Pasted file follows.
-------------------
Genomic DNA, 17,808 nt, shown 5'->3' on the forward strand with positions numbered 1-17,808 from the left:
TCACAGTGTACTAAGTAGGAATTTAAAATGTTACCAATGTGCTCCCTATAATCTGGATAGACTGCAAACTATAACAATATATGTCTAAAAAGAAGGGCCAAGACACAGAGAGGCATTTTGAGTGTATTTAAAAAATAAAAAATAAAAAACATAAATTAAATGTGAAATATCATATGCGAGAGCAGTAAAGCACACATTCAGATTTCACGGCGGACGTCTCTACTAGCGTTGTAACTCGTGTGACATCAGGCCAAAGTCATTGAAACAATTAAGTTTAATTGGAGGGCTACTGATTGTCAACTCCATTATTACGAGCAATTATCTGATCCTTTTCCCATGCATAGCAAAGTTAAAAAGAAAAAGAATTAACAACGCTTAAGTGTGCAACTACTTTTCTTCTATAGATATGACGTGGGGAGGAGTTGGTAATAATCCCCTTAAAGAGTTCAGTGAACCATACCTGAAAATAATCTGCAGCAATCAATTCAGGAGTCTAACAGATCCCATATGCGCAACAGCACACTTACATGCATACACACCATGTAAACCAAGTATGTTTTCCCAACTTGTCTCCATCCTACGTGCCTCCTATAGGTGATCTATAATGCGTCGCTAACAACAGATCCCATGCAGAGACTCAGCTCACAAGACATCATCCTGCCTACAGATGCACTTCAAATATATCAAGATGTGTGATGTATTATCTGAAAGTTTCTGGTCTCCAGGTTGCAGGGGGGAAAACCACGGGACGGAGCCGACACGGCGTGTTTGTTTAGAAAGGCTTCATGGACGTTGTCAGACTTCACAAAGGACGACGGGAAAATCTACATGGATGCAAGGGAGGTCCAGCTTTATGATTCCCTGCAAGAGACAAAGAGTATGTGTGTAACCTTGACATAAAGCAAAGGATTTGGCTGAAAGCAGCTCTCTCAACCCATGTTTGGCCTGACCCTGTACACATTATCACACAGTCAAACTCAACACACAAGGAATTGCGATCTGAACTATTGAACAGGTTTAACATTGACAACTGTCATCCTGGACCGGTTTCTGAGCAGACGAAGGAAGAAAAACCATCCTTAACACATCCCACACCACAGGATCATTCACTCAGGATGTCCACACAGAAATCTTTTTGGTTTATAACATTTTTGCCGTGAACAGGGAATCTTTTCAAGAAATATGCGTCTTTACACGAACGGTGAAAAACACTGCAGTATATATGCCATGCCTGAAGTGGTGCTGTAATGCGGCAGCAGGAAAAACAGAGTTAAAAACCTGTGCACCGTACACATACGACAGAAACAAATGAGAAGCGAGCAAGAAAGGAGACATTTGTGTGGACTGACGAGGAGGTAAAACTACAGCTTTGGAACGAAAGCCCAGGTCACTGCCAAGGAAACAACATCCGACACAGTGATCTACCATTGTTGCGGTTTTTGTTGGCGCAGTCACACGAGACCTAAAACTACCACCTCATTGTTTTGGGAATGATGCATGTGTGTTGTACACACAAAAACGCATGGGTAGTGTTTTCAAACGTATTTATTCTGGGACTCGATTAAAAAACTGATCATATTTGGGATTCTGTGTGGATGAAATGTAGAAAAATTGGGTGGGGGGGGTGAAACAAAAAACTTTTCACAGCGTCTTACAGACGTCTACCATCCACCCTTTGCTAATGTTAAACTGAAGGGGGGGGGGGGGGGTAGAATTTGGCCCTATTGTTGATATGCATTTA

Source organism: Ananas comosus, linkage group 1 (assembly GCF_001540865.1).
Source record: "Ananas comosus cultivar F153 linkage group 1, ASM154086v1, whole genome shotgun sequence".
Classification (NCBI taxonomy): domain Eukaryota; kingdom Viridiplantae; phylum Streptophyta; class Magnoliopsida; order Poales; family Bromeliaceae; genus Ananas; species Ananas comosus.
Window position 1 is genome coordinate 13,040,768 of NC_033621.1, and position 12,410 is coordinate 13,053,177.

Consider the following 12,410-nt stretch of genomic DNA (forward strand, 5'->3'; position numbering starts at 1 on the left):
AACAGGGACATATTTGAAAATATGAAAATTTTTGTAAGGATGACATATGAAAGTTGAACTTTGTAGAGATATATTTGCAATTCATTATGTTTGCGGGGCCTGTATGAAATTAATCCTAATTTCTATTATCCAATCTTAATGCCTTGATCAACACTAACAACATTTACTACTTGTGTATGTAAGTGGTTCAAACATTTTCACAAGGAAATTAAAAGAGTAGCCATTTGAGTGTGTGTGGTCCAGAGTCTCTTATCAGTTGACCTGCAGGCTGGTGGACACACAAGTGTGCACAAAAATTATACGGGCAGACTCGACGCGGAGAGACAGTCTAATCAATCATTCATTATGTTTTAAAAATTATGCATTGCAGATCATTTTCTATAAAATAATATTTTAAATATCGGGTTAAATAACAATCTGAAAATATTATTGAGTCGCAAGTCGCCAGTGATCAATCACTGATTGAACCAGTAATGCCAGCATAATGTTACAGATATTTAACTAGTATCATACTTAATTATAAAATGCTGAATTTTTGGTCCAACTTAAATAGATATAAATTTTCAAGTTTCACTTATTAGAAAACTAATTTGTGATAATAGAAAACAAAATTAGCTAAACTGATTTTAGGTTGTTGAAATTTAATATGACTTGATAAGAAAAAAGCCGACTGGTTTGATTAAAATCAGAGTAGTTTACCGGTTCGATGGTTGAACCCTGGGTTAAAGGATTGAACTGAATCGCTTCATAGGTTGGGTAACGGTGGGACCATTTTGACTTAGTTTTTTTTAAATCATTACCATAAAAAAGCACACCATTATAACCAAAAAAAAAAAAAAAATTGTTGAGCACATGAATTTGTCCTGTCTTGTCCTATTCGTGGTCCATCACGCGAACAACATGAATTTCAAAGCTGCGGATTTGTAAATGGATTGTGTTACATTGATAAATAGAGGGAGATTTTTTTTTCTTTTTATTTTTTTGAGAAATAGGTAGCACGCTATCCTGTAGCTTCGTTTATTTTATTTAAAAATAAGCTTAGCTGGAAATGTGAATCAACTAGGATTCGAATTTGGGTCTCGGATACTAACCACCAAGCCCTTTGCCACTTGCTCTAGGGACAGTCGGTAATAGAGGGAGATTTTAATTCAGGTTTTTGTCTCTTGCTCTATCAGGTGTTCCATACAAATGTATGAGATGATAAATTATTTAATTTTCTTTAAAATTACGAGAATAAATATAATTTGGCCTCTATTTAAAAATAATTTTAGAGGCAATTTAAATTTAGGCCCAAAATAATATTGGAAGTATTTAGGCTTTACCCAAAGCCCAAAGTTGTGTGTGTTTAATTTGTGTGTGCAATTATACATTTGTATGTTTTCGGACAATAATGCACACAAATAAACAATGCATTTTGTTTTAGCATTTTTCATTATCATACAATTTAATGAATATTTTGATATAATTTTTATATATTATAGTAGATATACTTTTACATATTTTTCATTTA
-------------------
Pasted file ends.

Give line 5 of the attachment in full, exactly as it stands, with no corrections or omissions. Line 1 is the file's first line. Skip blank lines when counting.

Classification (NCBI taxonomy): domain Eukaryota; kingdom Viridiplantae; phylum Streptophyta; class Magnoliopsida; order Poales; family Bromeliaceae; genus Ananas; species Ananas comosus.